Gerald Greene knows his way around the market. After a 32-year career as a stock broker, the now retired Coral Gables, Fl. resident has plenty of time to look for interesting investments. His latest search? To find a mutual fund that invests in only in business to business companies.
Business to business companies, or B2Bs, specialize in e-commerce.
They are companies that conduct their business online helping other businesses solve their problems in, hopefully, an efficient and typically cost effective manner. Unlike online business-to-commerce companies where price is basically the only competition and revenues aren't always quick to pile up, B2Bs are often like cyberspace middlemen typically collecting fees for their efforts from both ends---their clients and the companies they've hooked them up with.
"Business to business companies can get real earnings sooner than businesses-to-commerce companies because they are selling actual products to business with the money to pay for it, " says Christopher Traulsen, equity fund manager at Morningstar, the Chicago-based mutual fund research company. "So it's not as much of a commodity market as business-to-commerce companies are because B2Bs can differentiate and specialize their products in ways you can't do if your selling books, or drugs, on the Web."
It's that matching of company-to-company services that Greene sees the prospects of big money in. He figures that B2Bs have an edge over business-to-customer companies because they don't have to deal with the general public. "My thinking is that this is the very ground floor of whole new business," says the life-long Miami-area resident.
But finding and tracking B2B companies is no simple task. By reading a handful of newspapers a day, Greene said he has been able to identify 20 B2B companies that are public, including Commerce One, Vertical Net and Ariba--- and another 100 that he thinks will go public sometime in the future. Because researching such a new field is tough, he's hoping that there's a mutual fund manager somewhere out there who might already have a B2B fund on the market or one in registration.
While the pros at Wiesenberger and Morningstar, both mutual fund research companies, weren't able to identify any B2B specific funds in their databases, (typically funds have to have been around for a while before they are tracked by the big boys), Greene was able to dig one up on his own that came close to filling the bill. Its name, the Firsthand E-Commerce Fund, (888-884-2765).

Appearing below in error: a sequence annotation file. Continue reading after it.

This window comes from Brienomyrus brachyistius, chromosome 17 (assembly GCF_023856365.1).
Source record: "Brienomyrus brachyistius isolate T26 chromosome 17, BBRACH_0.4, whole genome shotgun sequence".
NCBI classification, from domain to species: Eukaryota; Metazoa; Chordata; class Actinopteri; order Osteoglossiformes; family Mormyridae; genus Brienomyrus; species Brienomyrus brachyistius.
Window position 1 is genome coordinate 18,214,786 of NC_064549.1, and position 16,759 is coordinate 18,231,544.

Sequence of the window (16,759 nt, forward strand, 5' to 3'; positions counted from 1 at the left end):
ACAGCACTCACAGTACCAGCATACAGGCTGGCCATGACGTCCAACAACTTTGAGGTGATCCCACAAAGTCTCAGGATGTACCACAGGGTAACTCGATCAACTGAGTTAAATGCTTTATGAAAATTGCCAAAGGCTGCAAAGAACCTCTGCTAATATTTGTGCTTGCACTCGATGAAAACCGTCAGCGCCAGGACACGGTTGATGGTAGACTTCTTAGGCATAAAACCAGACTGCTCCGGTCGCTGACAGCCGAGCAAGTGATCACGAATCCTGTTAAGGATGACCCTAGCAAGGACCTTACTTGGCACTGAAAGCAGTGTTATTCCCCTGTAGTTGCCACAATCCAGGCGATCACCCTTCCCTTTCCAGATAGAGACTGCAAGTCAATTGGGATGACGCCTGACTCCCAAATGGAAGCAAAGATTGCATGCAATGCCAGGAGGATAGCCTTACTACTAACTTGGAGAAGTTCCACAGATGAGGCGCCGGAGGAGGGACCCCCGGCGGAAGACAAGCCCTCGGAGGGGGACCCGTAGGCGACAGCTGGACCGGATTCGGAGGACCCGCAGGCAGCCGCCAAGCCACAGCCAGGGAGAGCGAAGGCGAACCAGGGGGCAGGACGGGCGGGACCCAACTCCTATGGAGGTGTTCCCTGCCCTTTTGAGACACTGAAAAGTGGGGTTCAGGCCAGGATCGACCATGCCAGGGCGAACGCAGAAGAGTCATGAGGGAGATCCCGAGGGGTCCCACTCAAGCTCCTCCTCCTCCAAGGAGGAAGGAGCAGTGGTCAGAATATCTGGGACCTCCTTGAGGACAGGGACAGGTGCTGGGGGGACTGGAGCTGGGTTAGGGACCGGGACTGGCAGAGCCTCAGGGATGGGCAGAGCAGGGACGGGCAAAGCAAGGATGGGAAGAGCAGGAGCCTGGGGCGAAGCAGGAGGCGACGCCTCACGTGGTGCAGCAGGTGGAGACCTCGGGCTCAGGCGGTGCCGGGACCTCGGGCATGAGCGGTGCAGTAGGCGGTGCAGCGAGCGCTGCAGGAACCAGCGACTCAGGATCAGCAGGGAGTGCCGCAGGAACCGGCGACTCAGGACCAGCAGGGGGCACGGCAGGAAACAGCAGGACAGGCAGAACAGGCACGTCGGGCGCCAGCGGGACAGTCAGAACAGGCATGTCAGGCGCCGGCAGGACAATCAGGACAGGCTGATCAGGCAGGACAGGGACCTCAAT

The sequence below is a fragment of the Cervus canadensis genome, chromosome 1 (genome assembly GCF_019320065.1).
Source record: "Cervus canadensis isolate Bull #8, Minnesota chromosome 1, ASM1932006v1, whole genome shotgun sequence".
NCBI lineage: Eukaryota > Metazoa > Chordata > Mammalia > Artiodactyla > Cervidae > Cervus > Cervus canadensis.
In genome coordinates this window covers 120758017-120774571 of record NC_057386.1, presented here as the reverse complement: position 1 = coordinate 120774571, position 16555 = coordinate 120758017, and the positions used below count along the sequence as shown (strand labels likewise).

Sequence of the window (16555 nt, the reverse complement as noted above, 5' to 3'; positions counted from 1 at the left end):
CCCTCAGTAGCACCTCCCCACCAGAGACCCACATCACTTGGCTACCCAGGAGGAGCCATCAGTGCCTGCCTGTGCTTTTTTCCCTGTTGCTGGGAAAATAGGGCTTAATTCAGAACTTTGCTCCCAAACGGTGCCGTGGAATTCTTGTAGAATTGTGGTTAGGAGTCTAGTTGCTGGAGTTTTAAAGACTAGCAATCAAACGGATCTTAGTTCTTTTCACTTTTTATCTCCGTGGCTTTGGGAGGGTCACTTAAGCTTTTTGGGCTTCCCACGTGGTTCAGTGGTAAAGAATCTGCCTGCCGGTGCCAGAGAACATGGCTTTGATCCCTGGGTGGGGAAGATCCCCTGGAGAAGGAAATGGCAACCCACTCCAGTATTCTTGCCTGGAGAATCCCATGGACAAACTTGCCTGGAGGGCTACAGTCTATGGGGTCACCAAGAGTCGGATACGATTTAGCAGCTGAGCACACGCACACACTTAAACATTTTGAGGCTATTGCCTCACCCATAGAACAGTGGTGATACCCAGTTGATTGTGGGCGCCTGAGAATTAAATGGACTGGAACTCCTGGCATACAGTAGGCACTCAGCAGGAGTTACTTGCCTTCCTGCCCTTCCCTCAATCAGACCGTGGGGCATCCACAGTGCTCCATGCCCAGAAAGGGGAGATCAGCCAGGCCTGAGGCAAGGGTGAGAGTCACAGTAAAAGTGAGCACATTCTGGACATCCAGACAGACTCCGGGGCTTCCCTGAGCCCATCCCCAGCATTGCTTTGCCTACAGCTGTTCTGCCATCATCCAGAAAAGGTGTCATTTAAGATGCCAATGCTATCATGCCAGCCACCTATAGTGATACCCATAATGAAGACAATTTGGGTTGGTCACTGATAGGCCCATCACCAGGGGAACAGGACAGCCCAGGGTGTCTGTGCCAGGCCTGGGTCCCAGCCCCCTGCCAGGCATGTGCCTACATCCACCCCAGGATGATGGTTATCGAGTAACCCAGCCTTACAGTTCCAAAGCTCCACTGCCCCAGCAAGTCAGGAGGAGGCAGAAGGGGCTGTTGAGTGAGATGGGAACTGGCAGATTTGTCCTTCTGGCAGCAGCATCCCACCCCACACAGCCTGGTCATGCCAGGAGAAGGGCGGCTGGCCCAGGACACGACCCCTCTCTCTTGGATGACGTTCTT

New to the market as of September 30. 1999, the E-Commerce Fund invests primarily in securities fund managers think are positioned to benefit from the growth of electronic commerce. That means they look at software, database providers, hardware manufacturers and service providers type companies. However, while you won't find any .com's in the fund's portfolio, fund assets aren't strictly limited to B2Bs and business-to-commerce companies may be included in it's portfolio. During the last quarter, the fund's total return was up over 48 percent.
The pros warn, however, that investing in B2B companies isn't for everyone.
Traulsen said that in the mutual fund world, the Internet is already a sub-sector of technology---considered by many as the most volatile sector around. So investors of a B2B fund would be buying shares of something even riskier, a sub-sector of a sub-sector of technology.
"If you're going into B2Bs, then you're only focusing on one little slice of the Internet which itself is slice of technology," he says. "And then the question is, is that appropriate? And it certainly wouldn't be appropriate for a stand alone investment vehicle for most investors. You would need to use it as part of a much broader portfolio."
If you want to look for B2B funds that might be in registration, the task is doable but daunting.
Online users can go to the Securities and Exchange Commissions site, www.sec.gov , then click on "EDGAR Database" and begin their search of new funds in registration, but that's not nearly as easy as it sounds. If you're up for it though, keep two things in mind: First, one way to search who's got what in registration is by fund family name. The catch here is, not all funds in registration are under the family name you might think of.
Then there are codes and numbers that refer to the various funds in registration to know about. Traulsen said that the ones to look for include N1As, 485's and 497s. Open those files and you still face the job of having to read through the document to see if it's the kind of fund you're looking for.
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